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BLUE VALENTINE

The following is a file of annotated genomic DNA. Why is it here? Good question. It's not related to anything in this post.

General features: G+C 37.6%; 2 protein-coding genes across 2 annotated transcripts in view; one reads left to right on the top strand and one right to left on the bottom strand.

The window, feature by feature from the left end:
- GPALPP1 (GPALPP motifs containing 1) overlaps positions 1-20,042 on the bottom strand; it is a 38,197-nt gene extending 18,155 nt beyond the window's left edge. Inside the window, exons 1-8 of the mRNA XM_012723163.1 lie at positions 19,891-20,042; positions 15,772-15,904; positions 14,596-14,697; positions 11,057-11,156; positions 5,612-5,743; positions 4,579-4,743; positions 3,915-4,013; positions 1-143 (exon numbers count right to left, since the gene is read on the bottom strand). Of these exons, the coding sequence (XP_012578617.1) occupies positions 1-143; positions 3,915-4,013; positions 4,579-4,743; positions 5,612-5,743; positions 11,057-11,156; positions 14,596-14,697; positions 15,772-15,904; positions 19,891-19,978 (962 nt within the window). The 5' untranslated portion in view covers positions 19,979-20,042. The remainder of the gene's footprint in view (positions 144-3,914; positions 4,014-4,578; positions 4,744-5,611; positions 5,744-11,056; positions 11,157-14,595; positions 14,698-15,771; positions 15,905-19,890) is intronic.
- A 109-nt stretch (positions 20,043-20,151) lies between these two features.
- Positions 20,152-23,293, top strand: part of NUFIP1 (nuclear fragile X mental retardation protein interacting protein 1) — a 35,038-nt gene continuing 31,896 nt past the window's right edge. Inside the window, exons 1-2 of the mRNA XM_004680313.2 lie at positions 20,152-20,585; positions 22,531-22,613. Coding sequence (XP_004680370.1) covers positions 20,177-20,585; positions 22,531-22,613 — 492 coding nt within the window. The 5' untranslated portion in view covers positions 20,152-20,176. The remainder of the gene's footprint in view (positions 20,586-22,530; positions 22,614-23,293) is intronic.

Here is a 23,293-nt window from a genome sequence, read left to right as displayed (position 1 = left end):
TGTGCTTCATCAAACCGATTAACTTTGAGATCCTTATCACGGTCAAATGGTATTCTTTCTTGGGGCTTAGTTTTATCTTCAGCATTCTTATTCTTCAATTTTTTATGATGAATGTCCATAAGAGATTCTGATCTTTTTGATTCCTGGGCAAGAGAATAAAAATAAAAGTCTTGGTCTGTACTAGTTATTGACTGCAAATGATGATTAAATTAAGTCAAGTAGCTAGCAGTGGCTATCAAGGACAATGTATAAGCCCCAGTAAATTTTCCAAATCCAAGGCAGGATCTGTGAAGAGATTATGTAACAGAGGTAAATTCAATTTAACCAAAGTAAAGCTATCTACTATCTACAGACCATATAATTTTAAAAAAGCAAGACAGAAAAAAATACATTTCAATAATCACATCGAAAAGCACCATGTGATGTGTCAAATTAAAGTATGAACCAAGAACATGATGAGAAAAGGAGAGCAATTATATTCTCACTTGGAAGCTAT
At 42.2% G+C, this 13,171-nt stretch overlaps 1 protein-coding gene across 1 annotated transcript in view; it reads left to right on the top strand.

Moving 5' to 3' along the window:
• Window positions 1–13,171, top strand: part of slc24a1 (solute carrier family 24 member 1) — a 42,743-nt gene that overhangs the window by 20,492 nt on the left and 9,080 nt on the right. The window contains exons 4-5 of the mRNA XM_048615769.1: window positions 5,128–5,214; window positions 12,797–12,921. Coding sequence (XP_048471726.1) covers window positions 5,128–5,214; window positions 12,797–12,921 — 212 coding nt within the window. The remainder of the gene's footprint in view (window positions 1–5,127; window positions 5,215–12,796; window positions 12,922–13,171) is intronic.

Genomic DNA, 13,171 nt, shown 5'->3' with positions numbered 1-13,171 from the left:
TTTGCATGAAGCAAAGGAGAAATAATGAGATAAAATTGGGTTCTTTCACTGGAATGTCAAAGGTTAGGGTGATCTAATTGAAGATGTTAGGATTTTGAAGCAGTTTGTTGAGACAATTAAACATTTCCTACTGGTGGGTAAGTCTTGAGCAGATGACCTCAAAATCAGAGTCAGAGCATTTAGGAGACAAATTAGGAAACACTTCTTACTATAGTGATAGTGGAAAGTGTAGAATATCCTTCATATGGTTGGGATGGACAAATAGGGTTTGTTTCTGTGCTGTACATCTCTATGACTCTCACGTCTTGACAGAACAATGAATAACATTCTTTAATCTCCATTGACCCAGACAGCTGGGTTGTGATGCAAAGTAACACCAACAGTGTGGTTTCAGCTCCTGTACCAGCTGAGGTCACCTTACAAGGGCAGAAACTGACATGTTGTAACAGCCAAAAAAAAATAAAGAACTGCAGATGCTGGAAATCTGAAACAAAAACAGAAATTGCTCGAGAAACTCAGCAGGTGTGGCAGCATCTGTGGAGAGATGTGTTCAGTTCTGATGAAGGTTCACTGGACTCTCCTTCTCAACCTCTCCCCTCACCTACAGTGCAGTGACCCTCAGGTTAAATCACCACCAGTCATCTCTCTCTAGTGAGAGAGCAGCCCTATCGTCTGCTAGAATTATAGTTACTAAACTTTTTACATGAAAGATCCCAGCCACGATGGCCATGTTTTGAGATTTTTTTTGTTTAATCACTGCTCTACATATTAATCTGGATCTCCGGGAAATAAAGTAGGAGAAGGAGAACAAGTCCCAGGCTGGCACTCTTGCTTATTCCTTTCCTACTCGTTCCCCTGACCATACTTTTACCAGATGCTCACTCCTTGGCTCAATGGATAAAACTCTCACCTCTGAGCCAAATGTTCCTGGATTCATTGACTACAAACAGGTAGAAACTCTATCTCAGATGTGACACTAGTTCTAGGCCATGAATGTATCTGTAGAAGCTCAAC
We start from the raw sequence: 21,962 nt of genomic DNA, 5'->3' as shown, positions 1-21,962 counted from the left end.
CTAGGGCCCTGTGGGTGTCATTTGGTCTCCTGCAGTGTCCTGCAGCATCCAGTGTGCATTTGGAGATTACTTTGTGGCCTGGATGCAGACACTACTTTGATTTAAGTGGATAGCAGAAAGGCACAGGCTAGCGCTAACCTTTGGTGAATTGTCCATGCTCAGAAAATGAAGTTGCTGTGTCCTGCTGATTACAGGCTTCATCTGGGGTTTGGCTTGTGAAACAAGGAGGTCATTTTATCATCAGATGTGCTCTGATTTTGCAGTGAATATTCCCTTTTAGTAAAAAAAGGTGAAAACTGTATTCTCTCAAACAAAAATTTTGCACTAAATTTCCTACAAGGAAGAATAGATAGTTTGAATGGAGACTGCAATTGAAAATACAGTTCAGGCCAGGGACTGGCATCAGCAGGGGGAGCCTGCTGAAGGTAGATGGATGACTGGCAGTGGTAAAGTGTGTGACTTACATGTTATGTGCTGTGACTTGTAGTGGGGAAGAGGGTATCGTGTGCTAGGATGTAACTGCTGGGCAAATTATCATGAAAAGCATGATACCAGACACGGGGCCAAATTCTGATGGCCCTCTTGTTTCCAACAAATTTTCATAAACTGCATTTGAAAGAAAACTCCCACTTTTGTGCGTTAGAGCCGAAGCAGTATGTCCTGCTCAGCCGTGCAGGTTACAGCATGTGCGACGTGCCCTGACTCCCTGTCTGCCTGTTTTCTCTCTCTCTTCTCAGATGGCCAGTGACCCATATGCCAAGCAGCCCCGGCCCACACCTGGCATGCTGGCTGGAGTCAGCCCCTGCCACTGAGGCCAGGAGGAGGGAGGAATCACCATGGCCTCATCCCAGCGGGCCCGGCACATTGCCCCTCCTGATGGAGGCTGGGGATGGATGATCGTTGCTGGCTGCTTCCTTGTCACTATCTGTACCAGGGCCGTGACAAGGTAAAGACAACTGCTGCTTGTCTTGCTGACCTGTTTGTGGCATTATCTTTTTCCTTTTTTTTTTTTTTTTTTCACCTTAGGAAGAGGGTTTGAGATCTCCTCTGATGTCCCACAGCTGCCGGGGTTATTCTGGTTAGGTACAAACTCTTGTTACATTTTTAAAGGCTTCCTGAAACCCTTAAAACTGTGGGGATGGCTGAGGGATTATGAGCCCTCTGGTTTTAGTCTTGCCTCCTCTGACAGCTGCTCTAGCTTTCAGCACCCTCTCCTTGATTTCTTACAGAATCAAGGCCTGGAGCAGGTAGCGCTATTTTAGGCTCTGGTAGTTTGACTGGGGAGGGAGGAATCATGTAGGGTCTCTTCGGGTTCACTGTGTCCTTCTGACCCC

Derek Cianfrance’s Blue Valentine chronicles the wretched descent of a loving, unplanned marriage into the ninth circle of domestic Hell. Ryan Gosling and Michelle Williams are, respectively, Dean, a working-class stiff, and Cindy, his doctor wife. The film opens with a sense of playfulness undercut by deep, dark tension. The film then precariously balances these two unique tones for just under two hours. Observing in almost painful detail as this ordinary Pennsylvania couple attempts to cling to some semblance of the love they once shared while enduring its very death rattle, co-writer/director Cianfrance, making the leap from TV, short and feature documentaries creates, with his first foray into dramatic narrative since his 1998 debut Brother Tied, an indelible portrait of the disintegration of love and respect between two people whose improbable connection started out so promisingly. Beginning first with their union in the middle of a long, painful downward spiral, Cianfrance intercuts the present with key moments from the couple’s past; paradoxically, the past is grainy and ugly-looking even as it is relatively happy-seeming, while the present appears in bold, beautiful cinematography even as the content is, at times, borderline repulsive. Thematically and stylistically, one could be reminded a bit of Francois Ozon’s 5×2 (2005), without the Memento-esque backwards narrative progression. Between the two lead performances and the story they inhabit, this is one of the year’s most surprisingly powerful films.